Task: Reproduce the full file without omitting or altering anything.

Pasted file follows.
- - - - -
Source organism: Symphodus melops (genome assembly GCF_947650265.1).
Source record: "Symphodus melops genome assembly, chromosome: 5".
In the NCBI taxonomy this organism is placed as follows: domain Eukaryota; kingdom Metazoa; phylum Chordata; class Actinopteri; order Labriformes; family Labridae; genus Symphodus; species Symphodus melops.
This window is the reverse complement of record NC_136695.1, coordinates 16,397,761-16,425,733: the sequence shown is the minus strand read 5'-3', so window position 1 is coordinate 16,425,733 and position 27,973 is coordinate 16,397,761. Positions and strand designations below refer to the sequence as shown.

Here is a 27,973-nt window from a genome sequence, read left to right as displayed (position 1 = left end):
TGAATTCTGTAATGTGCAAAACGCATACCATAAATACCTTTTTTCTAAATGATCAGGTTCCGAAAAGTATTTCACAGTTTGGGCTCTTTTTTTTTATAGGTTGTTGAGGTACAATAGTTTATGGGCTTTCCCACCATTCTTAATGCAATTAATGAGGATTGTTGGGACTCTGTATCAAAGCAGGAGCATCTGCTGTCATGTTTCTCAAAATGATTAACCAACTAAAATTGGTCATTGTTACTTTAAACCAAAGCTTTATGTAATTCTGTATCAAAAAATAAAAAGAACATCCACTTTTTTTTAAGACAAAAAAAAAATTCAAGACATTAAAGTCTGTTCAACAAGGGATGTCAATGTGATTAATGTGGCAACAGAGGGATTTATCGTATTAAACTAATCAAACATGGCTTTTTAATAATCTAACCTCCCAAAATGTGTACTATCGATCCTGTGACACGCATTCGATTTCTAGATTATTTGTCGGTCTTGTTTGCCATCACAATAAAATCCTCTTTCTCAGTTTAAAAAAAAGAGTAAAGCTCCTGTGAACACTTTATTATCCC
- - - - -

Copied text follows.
Source organism: Symphodus melops (genome assembly GCF_947650265.1).
Source record: "Symphodus melops genome assembly, chromosome: 5".
In the NCBI taxonomy this organism is placed as follows: domain Eukaryota; kingdom Metazoa; phylum Chordata; class Actinopteri; order Labriformes; family Labridae; genus Symphodus; species Symphodus melops.
This window is the reverse complement of record NC_136695.1, coordinates 16,397,761-16,425,733: the sequence shown is the minus strand read 5'-3', so window position 1 is coordinate 16,425,733 and position 27,973 is coordinate 16,397,761. Positions and strand designations below refer to the sequence as shown.

Here is a 27,973-nt window from a genome sequence, read left to right as displayed (position 1 = left end):
TGAATTCTGTAATGTGCAAAACGCATACCATAAATACCTTTTTTCTAAATGATCAGGTTCCGAAAAGTATTTCACAGTTTGGGCTCTTTTTTTTTATAGGTTGTTGAGGTACAATAGTTTATGGGCTTTCCCACCATTCTTAATGCAATTAATGAGGATTGTTGGGACTCTGTATCAAAGCAGGAGCATCTGCTGTCATGTTTCTCAAAATGATTAACCAACTAAAATTGGTCATTGTTACTTTAAACCAAAGCTTTATGTAATTCTGTATCAAAAAATAAAAAGAACATCCACTTTTTTTTAAGACAAAAAAAAAATTCAAGACATTAAAGTCTGTTCAACAAGGGATGTCAATGTGATTAATGTGGCAACAGAGGGATTTATCGTATTAAACTAATCAAACATGGCTTTTTAATAATCTAACCTCCCAAAATGTGTACTATCGATCCTGTGACACGCATTCGATTTCTAGATTATTTGTCGGTCTTGTTTGCCATCACAATAAAATCCTCTTTCTCAGTTTAAAAAAAAGAGTAAAGCTCCTGTGAACACTTTATTATCCC